Only losers!

Driving from Bridgwater to Langport and passing through Weston Zoyland, a sign at the former parish church announces that it is the Battle of Sedgemoor Visitor Centre. The building that was once used to hold five hundred prisoners from the defeated rebel army is now a place for tourists.

Monmouth’s army were always going to be losers. Many of them were ill-equipped Somerset peasant farmers who had nothing by way of military training, they were men without a hope of military victory when they were faced with the army of King James II at the Battle of Sedgemoor on 6th July 1685; hundreds of them were cut down by musket and artillery fire. The battle was only the beginning of a tragic period in Somerset history, it was followed by the “Bloody Assizes” of Judge Jeffreys, in which more than 300 of Monmouth’s ragged band were condemned to death.

There were no winners, though. James himself would be deposed in 1688 and his armies in Ireland defeated in 1690-91. Soldiers who had fought with him were expendable, as were all soldiers.

Langport had suffered the effects of battle some forty years previously, on 10th July 1645. Crown forces had been routed by Cromwell’s men; Cromwell regarding it as a mercy from God. The retreating Royalist soldiers had set fire to buildings in Langport to try to hamper the progress of the Parliamentarian troops and had been attacked by local “clubmen,” local men who had been armed by the Crown but who had turned on the king’s men in order to protect their town.

The battle of Langport was a victory for Cromwell, but most who participated were losers. The Royalist army suffered heavy casualties, those retreating were harried by the pursuing Parliamentary forces. Many lost their lives along Wagg Drove, many died in the retreat.

But the men of Cromwell’s army were to find that they were losers. Among the officers, the men who had joined in the Putney Debates, the idealists who believed they were creating a new society, there must have been a sense of their hopes having been betrayed. Cromwell was brutal in his treatment of those who opposed his authoritarian rule. Among the men who had fought in the New Model Army, there must have been a sense of disappointment at the grim protectorate that emerged, and a sense of it all having been a futile effort when the monarchy was restored in 1660.

The battlefields within a few miles of here are a reminder that, for nearly everyone who goes into battle, wars only create losers.

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Flickering flames

In childhood years, did everyone stare into the flames in the fireplace and see shapes and figures and imagine tales of long ago – or is it a personal eccentricity?

My Nan lived frugally, but once this week of the year came and the evenings darkened and the first autumnal chill began to be sensed in the night air, she would light the fire. The farmhouse was a place filled with memories and no evening would pass without the recalling of someone whose demise was long past. Perhaps it was the conversation that provided the aural stimulus for the imaginings shaped by the flickerings in the hearth.

The logs would have been cut mostly from fallen trees, their size and shape would vary, and so would the rate at which they burned. Some were seasoned and would quickly ignite, others still retained sap and would hiss and spark and necessitate the fireguard if they were not to damage the hearth rug.  Staring at the fire, there seemed moments of timelessness, as if one could stop the passing of the days and seize a moment; as if the onset of autumn could be halted and the magic of summer could be forever held.

A fire now still has the capacity to connect thoughts with the rambling ideas of those closing days. Perhaps it is the nature of the experience that has the evocative power. Did the people who lived in the caves in southern France find inspiration for their wall paintings from sitting watching the movement of light and shadows against the rock that surrounded them? Did the people who lived in the medieval farms that shaped the progress of this part of England stare into the fire and wonder what country future flames would see? Did the forebears who lived within the thick blue lias stone walls of the farmhouse ever wonder who might in the future sit at the fireside?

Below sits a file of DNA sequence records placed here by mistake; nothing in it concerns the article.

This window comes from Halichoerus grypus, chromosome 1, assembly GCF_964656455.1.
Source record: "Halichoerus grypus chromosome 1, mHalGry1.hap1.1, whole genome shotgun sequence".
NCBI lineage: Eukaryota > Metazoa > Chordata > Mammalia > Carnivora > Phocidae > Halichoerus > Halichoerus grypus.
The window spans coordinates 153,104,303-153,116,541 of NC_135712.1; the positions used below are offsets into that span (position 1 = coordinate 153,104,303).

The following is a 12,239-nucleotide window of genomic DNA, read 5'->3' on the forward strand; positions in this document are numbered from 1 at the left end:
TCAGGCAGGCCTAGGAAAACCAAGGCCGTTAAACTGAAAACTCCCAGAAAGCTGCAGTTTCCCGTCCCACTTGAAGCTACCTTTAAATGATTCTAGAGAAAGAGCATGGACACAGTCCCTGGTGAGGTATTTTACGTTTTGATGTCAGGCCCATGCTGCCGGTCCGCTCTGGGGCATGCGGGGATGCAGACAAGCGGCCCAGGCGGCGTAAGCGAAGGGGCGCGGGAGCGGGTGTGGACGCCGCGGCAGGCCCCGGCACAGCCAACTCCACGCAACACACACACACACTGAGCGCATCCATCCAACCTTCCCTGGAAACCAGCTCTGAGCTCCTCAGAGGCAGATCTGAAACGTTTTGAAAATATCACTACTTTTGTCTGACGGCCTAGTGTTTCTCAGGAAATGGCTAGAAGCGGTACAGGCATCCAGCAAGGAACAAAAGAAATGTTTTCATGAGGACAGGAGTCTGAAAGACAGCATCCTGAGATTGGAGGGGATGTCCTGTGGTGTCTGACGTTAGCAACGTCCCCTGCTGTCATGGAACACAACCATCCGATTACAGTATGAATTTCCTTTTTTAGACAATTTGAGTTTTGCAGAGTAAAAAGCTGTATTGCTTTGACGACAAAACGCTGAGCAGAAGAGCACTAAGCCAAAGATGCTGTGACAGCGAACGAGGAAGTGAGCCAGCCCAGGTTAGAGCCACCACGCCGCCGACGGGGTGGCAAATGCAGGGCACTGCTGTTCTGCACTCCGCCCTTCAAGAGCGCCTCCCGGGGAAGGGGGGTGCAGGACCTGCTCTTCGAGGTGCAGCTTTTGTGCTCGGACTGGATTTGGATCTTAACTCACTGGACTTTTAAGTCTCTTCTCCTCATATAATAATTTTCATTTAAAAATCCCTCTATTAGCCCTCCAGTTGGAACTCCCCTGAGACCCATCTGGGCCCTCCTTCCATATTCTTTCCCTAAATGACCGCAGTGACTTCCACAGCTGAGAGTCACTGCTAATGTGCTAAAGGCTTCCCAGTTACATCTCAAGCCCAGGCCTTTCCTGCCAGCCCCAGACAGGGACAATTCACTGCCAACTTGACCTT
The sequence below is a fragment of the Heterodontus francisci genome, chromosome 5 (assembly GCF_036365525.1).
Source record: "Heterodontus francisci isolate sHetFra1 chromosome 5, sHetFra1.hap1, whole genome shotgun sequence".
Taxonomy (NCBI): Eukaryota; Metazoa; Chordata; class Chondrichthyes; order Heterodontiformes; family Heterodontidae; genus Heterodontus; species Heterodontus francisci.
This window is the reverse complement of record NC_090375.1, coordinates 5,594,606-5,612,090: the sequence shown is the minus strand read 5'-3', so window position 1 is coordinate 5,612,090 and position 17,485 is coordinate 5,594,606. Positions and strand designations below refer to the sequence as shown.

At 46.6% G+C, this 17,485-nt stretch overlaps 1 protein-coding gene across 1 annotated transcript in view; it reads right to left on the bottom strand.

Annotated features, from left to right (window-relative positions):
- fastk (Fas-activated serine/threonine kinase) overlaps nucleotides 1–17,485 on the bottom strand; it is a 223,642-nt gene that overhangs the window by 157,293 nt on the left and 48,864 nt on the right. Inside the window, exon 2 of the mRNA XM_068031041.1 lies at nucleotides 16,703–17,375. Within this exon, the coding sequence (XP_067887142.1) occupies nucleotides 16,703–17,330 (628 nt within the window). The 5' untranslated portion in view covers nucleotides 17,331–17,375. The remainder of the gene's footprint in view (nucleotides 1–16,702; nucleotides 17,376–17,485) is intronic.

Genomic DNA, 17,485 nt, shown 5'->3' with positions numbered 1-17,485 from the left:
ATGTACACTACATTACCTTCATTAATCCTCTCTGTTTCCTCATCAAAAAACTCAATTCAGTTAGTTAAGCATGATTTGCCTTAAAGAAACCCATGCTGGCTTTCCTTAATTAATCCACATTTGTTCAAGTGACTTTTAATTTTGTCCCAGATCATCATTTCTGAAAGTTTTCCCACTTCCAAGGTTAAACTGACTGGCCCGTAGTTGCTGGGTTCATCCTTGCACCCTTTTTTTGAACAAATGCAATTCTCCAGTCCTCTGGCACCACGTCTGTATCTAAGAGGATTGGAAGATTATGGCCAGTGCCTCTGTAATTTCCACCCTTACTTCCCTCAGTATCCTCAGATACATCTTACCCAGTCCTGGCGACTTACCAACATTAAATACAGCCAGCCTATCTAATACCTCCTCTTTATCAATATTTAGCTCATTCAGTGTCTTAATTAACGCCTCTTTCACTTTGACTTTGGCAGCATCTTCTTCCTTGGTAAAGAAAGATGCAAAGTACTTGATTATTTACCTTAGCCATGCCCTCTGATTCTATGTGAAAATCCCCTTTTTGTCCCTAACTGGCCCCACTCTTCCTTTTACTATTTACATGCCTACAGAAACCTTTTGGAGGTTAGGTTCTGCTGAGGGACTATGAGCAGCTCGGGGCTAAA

Look for fires now, and they are becoming scarce. Even those burning logs or coal prefer stoves and ranges to the inefficiency of the open fire, but, in the progress, an ancient element of human experience is being lost. No longer will future generations of young people sit at firesides and feel a sense of community with the people of past millennia, no longer will they see faces and figures and unfolding tales as the logs burn to ashes.

Of course, it might all be personal eccentricity, maybe everyone else looked at the flames and saw just – flames.

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My Dad knows how to use the web properly

My eighty-two year old Dad is an enthusiast for things online. His day begins with his iPad and a tour of the morning news stories before he switches to Facebook to catch up with friends and comments on the issues of the day. Afternoons are spent at his desk watching YouTube videos; he is an enthusiast for black and white war films and Westerns.

The Internet is something he uses; it is not something he regards as authoritative. Occasionally, watching some video on some aspect of military history, he will say, “that is not right,” and he will turn to one of his collection of military history books to see if his objection is a valid one.

My Dad always treated books with the utmost respect. A book was never something to be treated lightly, or misused, or carelessly discarded.

Books always had a feeling of security and trustworthiness, perhaps that feeling was initially derived from the attitude to reading of my parents, but the idea has a logical basis.  Books are tangible, solid; hard copies, in contemporary parlance.  For a book to be in your hands demanded a whole chain of human action and presence, ending in the location where you happened to  be.  There were the printers and distributors and sellers, and while the first two were anonymous and remote, the bookseller was very tangible flesh and blood. A bookshop might be wary of selling material that would bring the business into disrepute,